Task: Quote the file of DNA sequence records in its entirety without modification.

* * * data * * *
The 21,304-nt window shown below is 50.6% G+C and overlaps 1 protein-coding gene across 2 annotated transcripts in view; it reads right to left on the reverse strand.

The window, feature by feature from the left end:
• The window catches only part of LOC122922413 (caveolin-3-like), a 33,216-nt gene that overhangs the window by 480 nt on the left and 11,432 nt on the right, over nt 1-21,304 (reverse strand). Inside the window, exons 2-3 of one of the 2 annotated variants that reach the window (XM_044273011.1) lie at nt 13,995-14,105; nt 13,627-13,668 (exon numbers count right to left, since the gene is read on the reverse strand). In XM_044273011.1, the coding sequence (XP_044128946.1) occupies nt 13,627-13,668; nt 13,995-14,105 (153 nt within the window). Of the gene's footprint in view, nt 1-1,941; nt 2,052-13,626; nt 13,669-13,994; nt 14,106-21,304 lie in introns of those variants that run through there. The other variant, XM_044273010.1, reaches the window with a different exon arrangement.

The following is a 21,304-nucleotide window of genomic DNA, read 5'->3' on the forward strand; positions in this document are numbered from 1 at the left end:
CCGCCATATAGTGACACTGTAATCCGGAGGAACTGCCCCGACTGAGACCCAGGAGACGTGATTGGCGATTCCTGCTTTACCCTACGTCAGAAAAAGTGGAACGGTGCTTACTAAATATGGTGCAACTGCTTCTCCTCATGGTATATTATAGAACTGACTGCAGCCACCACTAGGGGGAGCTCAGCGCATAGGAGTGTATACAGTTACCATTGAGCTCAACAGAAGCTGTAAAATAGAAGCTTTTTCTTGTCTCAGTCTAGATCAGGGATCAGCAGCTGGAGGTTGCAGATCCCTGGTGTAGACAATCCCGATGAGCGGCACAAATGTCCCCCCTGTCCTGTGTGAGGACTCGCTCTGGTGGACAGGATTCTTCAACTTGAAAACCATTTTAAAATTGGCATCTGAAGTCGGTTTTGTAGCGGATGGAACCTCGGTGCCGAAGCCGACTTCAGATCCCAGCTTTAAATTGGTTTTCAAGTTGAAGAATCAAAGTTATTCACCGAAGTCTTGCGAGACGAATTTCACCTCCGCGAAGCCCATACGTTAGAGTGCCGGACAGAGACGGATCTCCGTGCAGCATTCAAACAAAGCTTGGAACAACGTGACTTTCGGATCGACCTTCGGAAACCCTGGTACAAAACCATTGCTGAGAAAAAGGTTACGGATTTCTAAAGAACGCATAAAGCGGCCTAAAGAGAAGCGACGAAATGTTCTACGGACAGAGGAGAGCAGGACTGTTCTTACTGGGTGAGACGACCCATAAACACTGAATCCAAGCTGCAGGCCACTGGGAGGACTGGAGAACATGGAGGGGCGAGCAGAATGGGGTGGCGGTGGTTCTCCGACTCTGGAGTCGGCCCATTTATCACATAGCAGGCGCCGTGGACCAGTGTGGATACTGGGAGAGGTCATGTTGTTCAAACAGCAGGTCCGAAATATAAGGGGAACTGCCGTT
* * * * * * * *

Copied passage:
The 21,304-nt window shown below is 50.6% G+C and overlaps 1 protein-coding gene across 2 annotated transcripts in view; it reads right to left on the reverse strand.

The window, feature by feature from the left end:
• The window catches only part of LOC122922413 (caveolin-3-like), a 33,216-nt gene that overhangs the window by 480 nt on the left and 11,432 nt on the right, over nt 1-21,304 (reverse strand). Inside the window, exons 2-3 of one of the 2 annotated variants that reach the window (XM_044273011.1) lie at nt 13,995-14,105; nt 13,627-13,668 (exon numbers count right to left, since the gene is read on the reverse strand). In XM_044273011.1, the coding sequence (XP_044128946.1) occupies nt 13,627-13,668; nt 13,995-14,105 (153 nt within the window). Of the gene's footprint in view, nt 1-1,941; nt 2,052-13,626; nt 13,669-13,994; nt 14,106-21,304 lie in introns of those variants that run through there. The other variant, XM_044273010.1, reaches the window with a different exon arrangement.

The following is a 21,304-nucleotide window of genomic DNA, read 5'->3' on the forward strand; positions in this document are numbered from 1 at the left end:
CCGCCATATAGTGACACTGTAATCCGGAGGAACTGCCCCGACTGAGACCCAGGAGACGTGATTGGCGATTCCTGCTTTACCCTACGTCAGAAAAAGTGGAACGGTGCTTACTAAATATGGTGCAACTGCTTCTCCTCATGGTATATTATAGAACTGACTGCAGCCACCACTAGGGGGAGCTCAGCGCATAGGAGTGTATACAGTTACCATTGAGCTCAACAGAAGCTGTAAAATAGAAGCTTTTTCTTGTCTCAGTCTAGATCAGGGATCAGCAGCTGGAGGTTGCAGATCCCTGGTGTAGACAATCCCGATGAGCGGCACAAATGTCCCCCCTGTCCTGTGTGAGGACTCGCTCTGGTGGACAGGATTCTTCAACTTGAAAACCATTTTAAAATTGGCATCTGAAGTCGGTTTTGTAGCGGATGGAACCTCGGTGCCGAAGCCGACTTCAGATCCCAGCTTTAAATTGGTTTTCAAGTTGAAGAATCAAAGTTATTCACCGAAGTCTTGCGAGACGAATTTCACCTCCGCGAAGCCCATACGTTAGAGTGCCGGACAGAGACGGATCTCCGTGCAGCATTCAAACAAAGCTTGGAACAACGTGACTTTCGGATCGACCTTCGGAAACCCTGGTACAAAACCATTGCTGAGAAAAAGGTTACGGATTTCTAAAGAACGCATAAAGCGGCCTAAAGAGAAGCGACGAAATGTTCTACGGACAGAGGAGAGCAGGACTGTTCTTACTGGGTGAGACGACCCATAAACACTGAATCCAAGCTGCAGGCCACTGGGAGGACTGGAGAACATGGAGGGGCGAGCAGAATGGGGTGGCGGTGGTTCTCCGACTCTGGAGTCGGCCCATTTATCACATAGCAGGCGCCGTGGACCAGTGTGGATACTGGGAGAGGTCATGTTGTTCAAACAGCAGGTCCGAAATATAAGGGGAACTGCCGTT